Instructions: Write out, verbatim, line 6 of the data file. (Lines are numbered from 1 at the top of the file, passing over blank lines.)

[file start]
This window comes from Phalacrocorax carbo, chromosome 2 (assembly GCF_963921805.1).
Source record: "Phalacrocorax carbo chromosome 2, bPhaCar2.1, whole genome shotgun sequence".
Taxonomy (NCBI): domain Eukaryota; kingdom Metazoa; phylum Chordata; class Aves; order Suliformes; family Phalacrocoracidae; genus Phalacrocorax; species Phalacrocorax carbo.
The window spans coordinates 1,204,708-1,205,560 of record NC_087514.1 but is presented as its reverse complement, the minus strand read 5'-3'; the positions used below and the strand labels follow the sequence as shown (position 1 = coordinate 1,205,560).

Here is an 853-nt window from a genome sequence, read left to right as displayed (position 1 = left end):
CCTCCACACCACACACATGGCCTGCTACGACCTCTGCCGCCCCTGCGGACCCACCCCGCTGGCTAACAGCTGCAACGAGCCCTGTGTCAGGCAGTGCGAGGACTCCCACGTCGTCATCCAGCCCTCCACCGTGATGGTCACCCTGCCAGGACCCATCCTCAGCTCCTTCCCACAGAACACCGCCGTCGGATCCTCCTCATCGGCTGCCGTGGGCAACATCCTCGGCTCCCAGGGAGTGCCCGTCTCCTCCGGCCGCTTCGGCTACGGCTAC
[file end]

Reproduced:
CCTCCACACCACACACATGGCCTGCTACGACCTCTGCCGCCCCTGCGGACCCACCCCGCTGGCTAACAGCTGCAACGAGCCCTGTGTCAGGCAGTGCGAGGACTCCCACGTCGTCATCCAGCCCTCCACCGTGATGGTCACCCTGCCAGGACCCATCCTCAGCTCCTTCCCACAGAACACCGCCGTCGGATCCTCCTCATCGGCTGCCGTGGGCAACATCCTCGGCTCCCAGGGAGTGCCCGTCTCCTCCGGCCGCTTCGGCTACGGCTAC